Another source of dispute is the origin of all of these terms. Mythology and the need to tell tall tales are obviously ancient, but the term ‘urban myth’ isn’t especially old. A version of it dates from 1960, when it was used by William H. Friedland in conference paper entitled Some Urban Myths of East Africa. This isn’t a reference to ‘urban myth’ as defined above though. It refers to myths that happen to be set in an urban context, i.e. Friedland was using the term in its literal sense.

Likewise, the term ‘urban legend’ was put in print as early as 1925, when it appeared in a New York Times piece headed ‘Europe’s Population Growth’:

“Around the subject of population there has been a growth of popular legend hard to remove. Great Britain illustrates the urban legend.”

This again isn’t the contemporary meaning but refers to stories about urban life in Great Britain that were myths (and there the author chose to use legend when really meaning myth – I said this was a can of worms).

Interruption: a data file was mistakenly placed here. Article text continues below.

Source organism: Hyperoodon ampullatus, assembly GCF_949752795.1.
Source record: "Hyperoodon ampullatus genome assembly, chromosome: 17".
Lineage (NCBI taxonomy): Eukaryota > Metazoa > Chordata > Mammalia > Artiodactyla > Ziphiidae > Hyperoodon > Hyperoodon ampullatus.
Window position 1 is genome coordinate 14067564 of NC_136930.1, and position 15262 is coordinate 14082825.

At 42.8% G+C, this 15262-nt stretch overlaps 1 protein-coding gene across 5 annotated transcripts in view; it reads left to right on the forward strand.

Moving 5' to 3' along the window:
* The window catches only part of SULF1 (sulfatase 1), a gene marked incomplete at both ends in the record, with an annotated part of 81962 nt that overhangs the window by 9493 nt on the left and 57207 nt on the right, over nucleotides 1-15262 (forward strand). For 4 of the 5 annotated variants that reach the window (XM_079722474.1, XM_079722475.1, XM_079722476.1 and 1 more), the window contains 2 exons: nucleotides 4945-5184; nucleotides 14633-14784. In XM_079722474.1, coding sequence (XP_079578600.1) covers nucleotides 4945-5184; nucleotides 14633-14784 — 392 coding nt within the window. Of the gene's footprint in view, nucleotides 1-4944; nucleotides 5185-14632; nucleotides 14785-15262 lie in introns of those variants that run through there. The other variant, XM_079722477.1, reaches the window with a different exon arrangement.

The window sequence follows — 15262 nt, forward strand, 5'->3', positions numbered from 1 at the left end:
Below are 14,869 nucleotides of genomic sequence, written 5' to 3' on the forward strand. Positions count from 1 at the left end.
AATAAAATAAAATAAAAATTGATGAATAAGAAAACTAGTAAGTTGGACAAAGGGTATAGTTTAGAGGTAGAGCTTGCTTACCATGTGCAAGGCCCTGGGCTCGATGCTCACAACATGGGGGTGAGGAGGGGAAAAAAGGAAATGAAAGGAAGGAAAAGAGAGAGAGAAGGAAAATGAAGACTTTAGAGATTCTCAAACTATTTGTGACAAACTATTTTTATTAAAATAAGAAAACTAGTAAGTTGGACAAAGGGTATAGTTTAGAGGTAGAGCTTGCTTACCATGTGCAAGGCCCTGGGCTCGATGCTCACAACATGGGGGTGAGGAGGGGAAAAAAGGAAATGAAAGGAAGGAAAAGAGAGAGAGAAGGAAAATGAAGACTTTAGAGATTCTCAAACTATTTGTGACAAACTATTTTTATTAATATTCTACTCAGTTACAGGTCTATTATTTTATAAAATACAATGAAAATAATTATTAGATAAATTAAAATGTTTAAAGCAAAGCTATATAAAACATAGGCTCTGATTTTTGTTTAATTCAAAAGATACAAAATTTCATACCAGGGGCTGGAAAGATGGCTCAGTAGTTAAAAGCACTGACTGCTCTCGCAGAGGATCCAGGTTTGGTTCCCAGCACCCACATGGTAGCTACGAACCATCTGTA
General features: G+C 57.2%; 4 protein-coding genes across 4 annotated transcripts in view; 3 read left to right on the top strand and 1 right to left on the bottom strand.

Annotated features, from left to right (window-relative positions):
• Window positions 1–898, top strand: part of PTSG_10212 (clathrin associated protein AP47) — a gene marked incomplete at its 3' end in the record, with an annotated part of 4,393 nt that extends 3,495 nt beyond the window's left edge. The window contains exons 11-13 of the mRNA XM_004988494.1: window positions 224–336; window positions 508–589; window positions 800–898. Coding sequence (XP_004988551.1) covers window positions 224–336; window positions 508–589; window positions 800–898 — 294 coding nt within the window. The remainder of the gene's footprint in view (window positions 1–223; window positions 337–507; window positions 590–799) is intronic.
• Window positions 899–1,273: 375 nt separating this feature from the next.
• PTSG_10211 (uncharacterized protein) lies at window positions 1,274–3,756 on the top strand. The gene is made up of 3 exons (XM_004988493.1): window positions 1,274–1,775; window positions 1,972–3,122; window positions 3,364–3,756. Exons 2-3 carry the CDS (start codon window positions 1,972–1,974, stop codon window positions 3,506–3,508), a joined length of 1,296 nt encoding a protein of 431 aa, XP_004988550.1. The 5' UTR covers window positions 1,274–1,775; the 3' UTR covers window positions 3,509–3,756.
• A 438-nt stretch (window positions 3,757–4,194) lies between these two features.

The first reference I can find to ‘urban legend’ in the sense we mean here is Richard M. Dorson Our Living Traditions, 1968:

“Urban legends deal with the ghostly hitchhiker, the stolen grandmother, and the death car.”

One of the first of the ‘urban myths’, and surely now a classic, is the tale of alligators living in New York City’s sewers. There are many references in print to ‘urban myth’ from the 1960s onwards but the first that I can find that uses it in the contemporary legend sense is in an alligator story from The Frederick Post, in August 1984. This reports on a borderline insane scheme by Little Rock Council to buy alligators from New York and use them to chase away beavers:

‘The ordinance authorized the mayor to negotiate “at arms length” with New York City officials for the alligators, which urban myth says thrive in the city’s sewer system.’

Now; have you heard the one about the ghostly etymologist who microwaved his grandmother’s pet monkey…?

– Sincere thanks to Gary Martin of The Phrase Finder